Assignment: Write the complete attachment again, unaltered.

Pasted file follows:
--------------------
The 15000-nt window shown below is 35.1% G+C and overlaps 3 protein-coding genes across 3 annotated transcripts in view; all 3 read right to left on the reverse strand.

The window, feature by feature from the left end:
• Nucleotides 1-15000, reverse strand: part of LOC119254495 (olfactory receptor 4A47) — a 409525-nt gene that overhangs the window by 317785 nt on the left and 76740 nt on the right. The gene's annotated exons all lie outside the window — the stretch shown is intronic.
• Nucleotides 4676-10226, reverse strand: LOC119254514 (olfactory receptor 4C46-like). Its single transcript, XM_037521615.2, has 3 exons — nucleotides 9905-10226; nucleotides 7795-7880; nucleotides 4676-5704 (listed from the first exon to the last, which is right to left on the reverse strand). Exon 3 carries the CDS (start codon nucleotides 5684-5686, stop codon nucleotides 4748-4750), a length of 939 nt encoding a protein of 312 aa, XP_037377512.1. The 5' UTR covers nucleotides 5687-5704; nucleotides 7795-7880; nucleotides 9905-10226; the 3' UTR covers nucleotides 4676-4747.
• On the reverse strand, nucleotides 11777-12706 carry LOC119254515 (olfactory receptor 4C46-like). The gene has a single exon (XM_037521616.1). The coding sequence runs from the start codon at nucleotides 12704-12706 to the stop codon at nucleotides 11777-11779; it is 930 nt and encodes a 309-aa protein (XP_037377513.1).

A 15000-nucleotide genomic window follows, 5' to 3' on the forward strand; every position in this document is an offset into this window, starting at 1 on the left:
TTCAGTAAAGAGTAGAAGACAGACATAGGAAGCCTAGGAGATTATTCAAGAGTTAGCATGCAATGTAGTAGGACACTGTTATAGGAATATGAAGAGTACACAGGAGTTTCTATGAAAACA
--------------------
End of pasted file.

The 15000-nt window shown below is 35.1% G+C and overlaps 3 protein-coding genes across 3 annotated transcripts in view; all 3 read right to left on the reverse strand.

The window, feature by feature from the left end:
• Nucleotides 1-15000, reverse strand: part of LOC119254495 (olfactory receptor 4A47) — a 409525-nt gene that overhangs the window by 317785 nt on the left and 76740 nt on the right. The gene's annotated exons all lie outside the window — the stretch shown is intronic.
• Nucleotides 4676-10226, reverse strand: LOC119254514 (olfactory receptor 4C46-like). Its single transcript, XM_037521615.2, has 3 exons — nucleotides 9905-10226; nucleotides 7795-7880; nucleotides 4676-5704 (listed from the first exon to the last, which is right to left on the reverse strand). Exon 3 carries the CDS (start codon nucleotides 5684-5686, stop codon nucleotides 4748-4750), a length of 939 nt encoding a protein of 312 aa, XP_037377512.1. The 5' UTR covers nucleotides 5687-5704; nucleotides 7795-7880; nucleotides 9905-10226; the 3' UTR covers nucleotides 4676-4747.
• On the reverse strand, nucleotides 11777-12706 carry LOC119254515 (olfactory receptor 4C46-like). The gene has a single exon (XM_037521616.1). The coding sequence runs from the start codon at nucleotides 12704-12706 to the stop codon at nucleotides 11777-11779; it is 930 nt and encodes a 309-aa protein (XP_037377513.1).

A 15000-nucleotide genomic window follows, 5' to 3' on the forward strand; every position in this document is an offset into this window, starting at 1 on the left:
TTCAGTAAAGAGTAGAAGACAGACATAGGAAGCCTAGGAGATTATTCAAGAGTTAGCATGCAATGTAGTAGGACACTGTTATAGGAATATGAAGAGTACACAGGAGTTTCTATGAAAACA